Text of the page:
A Child of War Clears Her Country of Landmines
Did you read Part I of this series yet?
So what is a patriotic citizen of Bosnian Herzegovina to do when her country is paralyzed from landmines? Go find the mines and remove them. Isn’t that what we would all do?
According to Wikipedia there have been 498 deaths and 1210 serious injuries from land mines in Bosnia Herzegovina since 1992. I have read other reports that say that the number of land mine casualties may be closer to 5000.
As I mentioned in my last post, Danica Dada Djikov was a child of this war. Danica’s hometown of Drabinje, Bosnia Herzegovina and the surrounding countryside was littered with mines after the Bosnian War.
The great majority of families felt the effects of these landmines. Danica was no different. She lost several close members of her family to land mines. She also had close friends that lost their legs due to landmines. These memories are so painful that she can’t talk about them to this day.
Danica went to the newly established Canadian International Demining Corps with more than 100 candidates. She and three other candidates were chosen that first day to become mine detector dog (MDD) handlers.
Danica met the new center of her world—Mine Detector Dog Cindy. Cindy was one-year-old German shepherd.
Cindy had a very strong temperament and was a hulk of a dog. When Danica first saw the aggressive Cindy barking and jumping around, she was petrified of her. Her instructor, Sid Murray, gave her the leash and told her, “Go get your dog.”
The students and instructors all laughed. Though she was embarrassed, Danica couldn’t help but join them in laughter as Cindy slobbered over her with kisses.
“They really worked well together and I found Danica to be very hard-working to get the training with Cindy right,” Sid Murray, Danica’s former instructor at the Canadian International Demining Corps, said.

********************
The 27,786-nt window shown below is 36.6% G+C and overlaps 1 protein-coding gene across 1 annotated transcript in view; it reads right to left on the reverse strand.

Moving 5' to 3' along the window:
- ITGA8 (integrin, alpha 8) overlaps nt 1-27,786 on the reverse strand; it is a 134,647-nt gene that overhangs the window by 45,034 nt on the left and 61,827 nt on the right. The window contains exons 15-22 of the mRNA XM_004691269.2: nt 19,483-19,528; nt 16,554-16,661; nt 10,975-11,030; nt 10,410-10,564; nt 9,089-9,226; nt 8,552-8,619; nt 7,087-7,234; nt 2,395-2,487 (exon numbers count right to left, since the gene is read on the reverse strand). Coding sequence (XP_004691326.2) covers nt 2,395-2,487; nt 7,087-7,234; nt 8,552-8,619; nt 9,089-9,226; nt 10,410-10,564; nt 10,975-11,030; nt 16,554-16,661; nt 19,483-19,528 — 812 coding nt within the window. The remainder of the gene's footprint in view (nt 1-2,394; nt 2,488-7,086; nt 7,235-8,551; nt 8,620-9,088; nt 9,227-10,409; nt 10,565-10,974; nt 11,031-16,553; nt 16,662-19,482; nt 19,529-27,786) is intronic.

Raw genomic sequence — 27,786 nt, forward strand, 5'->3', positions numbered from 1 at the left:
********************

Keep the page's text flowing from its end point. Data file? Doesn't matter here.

Danica and Cindy were both green—meaning that neither of them had the basic knowledge of how to work together. Together, they learned from the ground up to search and find mine landmines. Danica also had to pass her de-miner certification. That’s right, she didn’t just find them. Danica trained on how to remove the landmines and destroy them. Danica excelled at the training.
After she got started training with Mine Detector Dog Cindy, the hardest part of Danica’s day was leaving Cindy at the kennels each night. The separation became unbearable so Danica went out and purchased a German shepherd puppy, Maxi. But she kept finding herself calling her new puppy Cindy. So she changed Maxi’s name to Cindy. Danica now had a Cindy at work and a Cindy at home.
After graduation Danica began her quest to help her homeland. Danica and Cindy began working six days a week for 11 months a year in the minefields of Bosnia Herzegovina. As they travelled, worked and lived together all over Bosnia Herzegovina, their bond continued to strengthen. They began clearing Bosnia Herzegovina of mines at a rate of 1600 square meters per day. This is equivalent to .4 acres a day.
“Working in the mine fields is truly frightening, but at same time it is the most beautiful feeling when you find mines and clean a land mine area. That feeling when you know that your find most likely saved someone’s life is priceless,” Danica Dada Djikov says.
During the eight years Danica and Cindy cleared minefields she witnessed several people either killed or injured from mines. She felt the loss of every one and constantly wondered if she could have made a difference or if it should have been her.
The worst part of clearing mines was when Cindy actually alerted. How did she recall Cindy without Cindy making a movement that would cost her life? She is, after all, a dog. This became the hardest part of clearing mines for Danica. She wasn’t worried about hurting or killing herself. She was worried about her Cindy.
One of the scariest moments of Danica’s life was when she was clearing a road in the mountains near Sarajevo. There was a truck tire half dug into the road. She left Cindy in the truck and walked down to move the tire.
She slid her hand into the hole and could feel cold metal and wires and froze. Her heart began to pound and she knew she had found an improvised explosive device. Inside were three hand grenades connected with wires.
She slowly moved her hands out and moved back to the road. Cindy had pressed her head up against the window and was staring at her. Danica knew that she was saying, “What the heck are you doing without me, Mom. I’m supposed to be out front.”
For eight years Danica and Cindy spent the majority of their life in the minefields of Bosnia Herzegovina. As a team, they are credited with clearing a half a million square meters of mine fields.
What leads Danica to Afghanistan?
What happens to Cindy?
The next chapter (III) in this series, From the Minefields of Bosnia- Herzegovina to the IED of Afghanistan is already published!
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